This task may be tricky so will suit you if you’re experienced in DIY, or simply love a challenge. Before you get started on any of our ‘how to’ guides, please take a moment to read through our DIY safety tips.
1. Measuring up
First things first – it’s important to measure up accurately before you get cracking! Obviously you only have to measure the old worktop if you’re just replacing it with one that’s the same shape. If you’re changing the shape and size of the worktop, remember that you’ll need to maintain an even overhang along the front edge of the kitchen cabinets. Aim for a 10mm-20mm overhang but add on some extra to play with. Here’s an example: buy a 600mm worktop to overhang 560mm-deep cabinets. This extra 40mm could come in handy if you need to trim a bit off the worktop’s back edge so it fits flush against your wall. Also allow 25mm for overhang at either end of your new worktop.
2. Scribing the worktop to fit
The wall you’re fitting your worktop against is likely to be slightly uneven so there will be gaps to fill. To do this you trim or ‘scribe’ the worktop. This is how you scribe:
- Position your worktop with its back edge against the wall. Make sure the overhang at the front of the cabinets is exactly the same all the way along.
- Measure the largest gap between the wall and the back of the worktop.
- Cut a small block of wood exactly the width of this gap. This is called a ‘scribing’ block (fig. 1).
- Stick a strip of masking tape along the entire length of the back edge of the worktop.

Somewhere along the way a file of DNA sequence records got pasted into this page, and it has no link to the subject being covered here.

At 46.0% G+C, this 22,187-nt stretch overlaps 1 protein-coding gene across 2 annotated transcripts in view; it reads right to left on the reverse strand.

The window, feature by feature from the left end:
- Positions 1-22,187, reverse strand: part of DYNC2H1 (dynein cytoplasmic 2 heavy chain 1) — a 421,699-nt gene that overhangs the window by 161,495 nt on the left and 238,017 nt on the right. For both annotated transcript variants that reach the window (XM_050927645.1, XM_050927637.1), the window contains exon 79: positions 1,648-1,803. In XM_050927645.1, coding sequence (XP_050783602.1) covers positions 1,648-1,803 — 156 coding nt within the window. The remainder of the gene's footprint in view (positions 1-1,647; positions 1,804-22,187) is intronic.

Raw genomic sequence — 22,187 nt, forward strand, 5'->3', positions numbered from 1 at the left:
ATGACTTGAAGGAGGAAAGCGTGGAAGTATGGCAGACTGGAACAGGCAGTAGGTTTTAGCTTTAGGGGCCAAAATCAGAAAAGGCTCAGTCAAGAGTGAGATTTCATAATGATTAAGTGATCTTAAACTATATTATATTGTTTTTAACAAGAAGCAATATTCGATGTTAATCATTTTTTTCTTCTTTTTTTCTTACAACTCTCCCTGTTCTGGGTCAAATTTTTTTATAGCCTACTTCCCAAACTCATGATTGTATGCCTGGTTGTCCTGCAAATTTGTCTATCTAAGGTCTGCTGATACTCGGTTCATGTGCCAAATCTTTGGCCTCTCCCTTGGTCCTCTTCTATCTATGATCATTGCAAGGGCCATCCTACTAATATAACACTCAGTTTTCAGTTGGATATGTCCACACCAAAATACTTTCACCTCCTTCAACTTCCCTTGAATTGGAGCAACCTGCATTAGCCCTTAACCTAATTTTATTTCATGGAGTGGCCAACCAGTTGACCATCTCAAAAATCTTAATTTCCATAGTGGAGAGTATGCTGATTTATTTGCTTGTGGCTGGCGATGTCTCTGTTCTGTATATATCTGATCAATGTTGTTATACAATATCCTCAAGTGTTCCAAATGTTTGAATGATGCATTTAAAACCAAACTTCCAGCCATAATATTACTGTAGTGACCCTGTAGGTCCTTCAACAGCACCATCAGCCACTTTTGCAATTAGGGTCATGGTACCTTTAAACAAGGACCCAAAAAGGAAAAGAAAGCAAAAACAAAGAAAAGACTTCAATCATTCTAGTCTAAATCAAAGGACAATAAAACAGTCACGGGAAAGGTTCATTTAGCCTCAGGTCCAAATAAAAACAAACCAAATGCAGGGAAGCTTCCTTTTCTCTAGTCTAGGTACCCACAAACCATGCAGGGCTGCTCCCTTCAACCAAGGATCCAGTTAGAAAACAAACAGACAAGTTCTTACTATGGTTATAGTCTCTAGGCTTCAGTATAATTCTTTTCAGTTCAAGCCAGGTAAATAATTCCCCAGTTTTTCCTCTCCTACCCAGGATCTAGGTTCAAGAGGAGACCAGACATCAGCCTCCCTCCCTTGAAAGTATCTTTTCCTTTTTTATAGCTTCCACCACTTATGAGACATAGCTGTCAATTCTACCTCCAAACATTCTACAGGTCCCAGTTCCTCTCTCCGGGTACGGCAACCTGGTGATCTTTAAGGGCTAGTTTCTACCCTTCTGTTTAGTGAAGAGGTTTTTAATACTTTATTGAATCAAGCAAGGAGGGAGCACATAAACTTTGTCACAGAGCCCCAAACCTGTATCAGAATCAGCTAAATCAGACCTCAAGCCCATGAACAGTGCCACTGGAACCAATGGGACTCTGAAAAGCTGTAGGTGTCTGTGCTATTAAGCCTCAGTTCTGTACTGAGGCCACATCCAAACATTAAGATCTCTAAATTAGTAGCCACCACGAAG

- Starting at one end of the worktop, run the scribing block against the wall and use a pencil to mark a line along the masking tape (fig. 1).
- This mark is a copy of the shape of your wall and acts as the guide line for trimming.
- Cut along this line with a jigsaw. Where only small amounts need removing, use a sander or plane instead.
- You can now replace the worktop and check it fits. Make sure the front overhang front is still even all the way along.
If your worktop is too deep, trim the depth at the same time as scribing. Measure up for your scribing block, then deduct this measurement from the amount you need to trim off the depth of the worktop. Now cut your scribing block this width and proceed as before.
3. Cutting the worktop length
When you cut your worktop to the correct length, allow for a 25mm overhang at each end.
To cut a straight line without damaging the surface, first mark the line in pencil. Cover the pencil line with masking tape – you should still be able to see the line through the tape. To get a straight edge, clamp a steel ruler along the pencil line and use a craft knife to score a groove down the line. Then follow the groove with a jigsaw (fig. 2).
Remove the ruler and cut along the line with a panel saw. Make sure the worktop is well supported at both sides. When you’ve finished, remove the masking tape and smooth off the end with a plane. Always plane away from the top surface so you don’t damage it.
4. Joining lengths of worktop in a straight line
You can join lengths of worktop without the need for a joining strip. Here’s how:
- Cut the two pieces of worktop being joined together to the right length. Scribe them to fit if you need to (see section 2).
- From underneath, secure the two worktops together with fixing plates. Mark the screw positions and drill pilot holes while applying some weight to the top of the worktops (fig. 3).
- Apply wood glue to the edge of one worktop and push the two together.
- Use three fixing plates to secure the join properly.
- Wipe away any excess glue be